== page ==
This is the second of a series of interviews with top investors from the MENA region, in an attempt to shed light on funding opportunities and entrepreneurs’ resources. Read Part I here.
In mature markets like the US and EU, VCs often operate from a purely profit-driven perspective. However, in MENA where job creation needs are so acute, do VCs see themselves as playing a role beyond being just an investor?
According to Wamda Research Lab’s newest study, Enhancing Access: Assessing the Funding Landscape for MENA’s Startups, roughly 28% of entrepreneurs felt that investors do not provide enough value beyond cash. Conversely, 59% of investors felt that entrepreneurs in the MENA generally lack strategic planning and decision-making skills, while 46% pointed to entrepreneurs not having adequate financial literacy.
What is the best role a VC can play in building the ecosystem beyond its current and potential portfolio companies? We spoke to six top regional funders:
Philip Boignet, VP of investments at the Dubai Silicon Oasis Authority (DSOA)
VC investing only works if it is profit driven. Hence we invest on profit-oriented terms only, without consideration of the potential impact on job creation. Having said that, we know that (pure profit-oriented) investing will lead to job creation as shown in many studies and examples.
The most prominent example in the region is Maktoob/Jabbar and Souq.com (which now employ in excess of 1,000 people). To my knowledge, both investments were done on the basis of generating a return and not jobs.
Issa Aghabi, Head of Investment at twofour54
This depends on the type of VC. Traditional venture capitalists, no matter where they are located in the world, are purely profit driven – and rightfully so. They have a right to their limited partners (LPs) and therefore need to operate as such. In other cases, where the VC does not operate under the standard general partner (GP)/LP approach, they can look at other roles such as industry building and ecosystem development.
Twofour54 operates a strategic Corporate VC and even though returns/profits is a key driver, we also look at ecosystem and industry building as a key for any venture we invest in. I am not sure who else in the region falls under that category, but if we look at the new MEVP fund, they do have support from the Lebanese government and part of their mandate is ecosystem development.
VCs shouldn’t jump on job creation – leave that to governments! Focus on emerging markets with high growth potential, and job creation should happen itself.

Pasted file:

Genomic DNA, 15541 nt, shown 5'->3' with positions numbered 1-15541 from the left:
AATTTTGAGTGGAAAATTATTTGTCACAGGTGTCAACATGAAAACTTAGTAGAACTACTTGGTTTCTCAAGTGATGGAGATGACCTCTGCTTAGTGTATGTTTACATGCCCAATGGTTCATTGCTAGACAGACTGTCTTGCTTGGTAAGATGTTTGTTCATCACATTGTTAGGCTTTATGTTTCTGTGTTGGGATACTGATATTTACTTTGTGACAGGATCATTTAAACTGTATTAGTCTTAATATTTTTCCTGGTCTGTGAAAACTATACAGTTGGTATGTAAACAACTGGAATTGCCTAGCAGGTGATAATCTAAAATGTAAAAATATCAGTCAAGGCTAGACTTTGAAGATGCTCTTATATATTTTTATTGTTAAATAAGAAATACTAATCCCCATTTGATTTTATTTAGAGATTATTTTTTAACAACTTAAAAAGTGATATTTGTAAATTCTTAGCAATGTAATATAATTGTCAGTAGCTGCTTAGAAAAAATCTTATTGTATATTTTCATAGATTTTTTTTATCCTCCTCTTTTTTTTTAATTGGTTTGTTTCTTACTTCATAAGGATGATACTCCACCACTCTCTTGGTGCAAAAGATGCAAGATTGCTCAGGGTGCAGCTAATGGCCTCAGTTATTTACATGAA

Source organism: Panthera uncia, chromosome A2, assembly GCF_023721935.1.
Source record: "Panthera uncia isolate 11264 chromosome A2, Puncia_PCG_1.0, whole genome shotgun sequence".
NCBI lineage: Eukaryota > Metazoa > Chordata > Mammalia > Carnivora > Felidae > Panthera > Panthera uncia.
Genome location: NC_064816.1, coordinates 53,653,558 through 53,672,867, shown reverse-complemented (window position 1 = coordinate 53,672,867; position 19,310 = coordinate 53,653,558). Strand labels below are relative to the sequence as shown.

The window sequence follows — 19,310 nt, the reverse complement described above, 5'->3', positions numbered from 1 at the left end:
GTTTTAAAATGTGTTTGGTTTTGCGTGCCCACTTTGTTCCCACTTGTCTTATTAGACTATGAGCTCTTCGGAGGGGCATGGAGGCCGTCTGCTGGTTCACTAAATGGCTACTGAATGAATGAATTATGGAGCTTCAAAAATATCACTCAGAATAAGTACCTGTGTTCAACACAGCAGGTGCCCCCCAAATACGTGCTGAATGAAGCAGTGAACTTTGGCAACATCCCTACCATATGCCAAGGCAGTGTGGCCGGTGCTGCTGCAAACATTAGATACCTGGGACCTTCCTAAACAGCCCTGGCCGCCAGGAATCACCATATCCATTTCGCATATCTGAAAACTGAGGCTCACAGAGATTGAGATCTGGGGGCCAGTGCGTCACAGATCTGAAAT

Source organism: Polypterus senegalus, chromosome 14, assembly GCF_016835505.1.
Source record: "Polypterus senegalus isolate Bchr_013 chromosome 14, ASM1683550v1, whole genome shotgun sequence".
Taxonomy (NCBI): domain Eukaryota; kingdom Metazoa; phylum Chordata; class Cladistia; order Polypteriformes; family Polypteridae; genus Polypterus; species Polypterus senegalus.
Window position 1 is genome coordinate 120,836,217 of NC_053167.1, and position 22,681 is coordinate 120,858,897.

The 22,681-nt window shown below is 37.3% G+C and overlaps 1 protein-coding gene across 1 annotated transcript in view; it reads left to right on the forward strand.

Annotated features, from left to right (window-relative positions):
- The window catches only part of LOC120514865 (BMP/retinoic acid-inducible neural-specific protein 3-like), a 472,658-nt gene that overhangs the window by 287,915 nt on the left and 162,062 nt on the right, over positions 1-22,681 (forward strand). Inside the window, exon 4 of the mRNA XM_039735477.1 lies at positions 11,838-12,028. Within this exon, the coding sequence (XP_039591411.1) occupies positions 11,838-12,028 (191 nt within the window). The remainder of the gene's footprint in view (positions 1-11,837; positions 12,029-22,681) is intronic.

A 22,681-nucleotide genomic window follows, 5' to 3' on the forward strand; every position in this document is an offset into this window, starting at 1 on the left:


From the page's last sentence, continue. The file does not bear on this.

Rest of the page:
Dany Farha, CEO at Dubai’s BECO Capital
Innovative companies that can become monopolistic, make huge profits. That means high wages and high growth, which means continued job creation. This is the best way an investor can help build the ecosystem, by investing in entrepreneurs who through technology and innovation, create new GDP and therefore don’t just disrupt existing players but are accretive in value to the economy.
For example, it is better to be working at Google than it is to start a company that will struggle due to lots of competition, and is not transforming the value proposition to its stakeholders by an order of magnitude.
Ziad Mokhtar, Partner at Egyptian capital fund Ideavelopers
The biggest mistake would be to not be driven by finances as the primary success metric. That would be the biggest disservice we could do for the ecosystem. That said, the entrepreneurs are definitely not as experienced as their counterparts in mature markets. This creates some obligation for us to invest time in increasing awareness and providing mentorship to promising entrepreneurs – sometimes long before making a deal.
Walid Hanna, Managing Partner at the Lebanese Middle East Venture Partners fund (MEVP)
As the VC industry in the region is nascent, our job as pioneers is to make it sustainable. Sustainability requires the generation of profits to our LPs so that they reinvest and encourage other LPs to reinvest. So profitable exits is the number one priority. Now, any growth-oriented company will eventually make money and generate quality and sustainable jobs over the course of the journey. We do not invest in any company based on the promise to create jobs, but our first $10 million fund has created 200 jobs! As investors, we add serious value to our portfolio companies in many different ways, and this translates into knowledge transfer, economic development, and job creation.
Khaled Talhouni, Investment Principal at Wamda Capital
Speaking personally, I think the most appropriate modus operandi for VCs and investors as well as entrepreneurs is to act mostly on the basis of profit maximization, as that is what drives efficiency gains that will make the ecosystem sustainable and ultimately lead to growth and job creation. I personally think that when VCs and other stakeholders in the ecosystem stray away, albeit for altruistic motivations, from profit maximization and a commercial rationale, the result is not, on the whole, positive. If both VC and investors and companies focus on maximizing their returns, I firmly believe that will have the most positive impact on the ecosystem, job creation, and the region as a whole.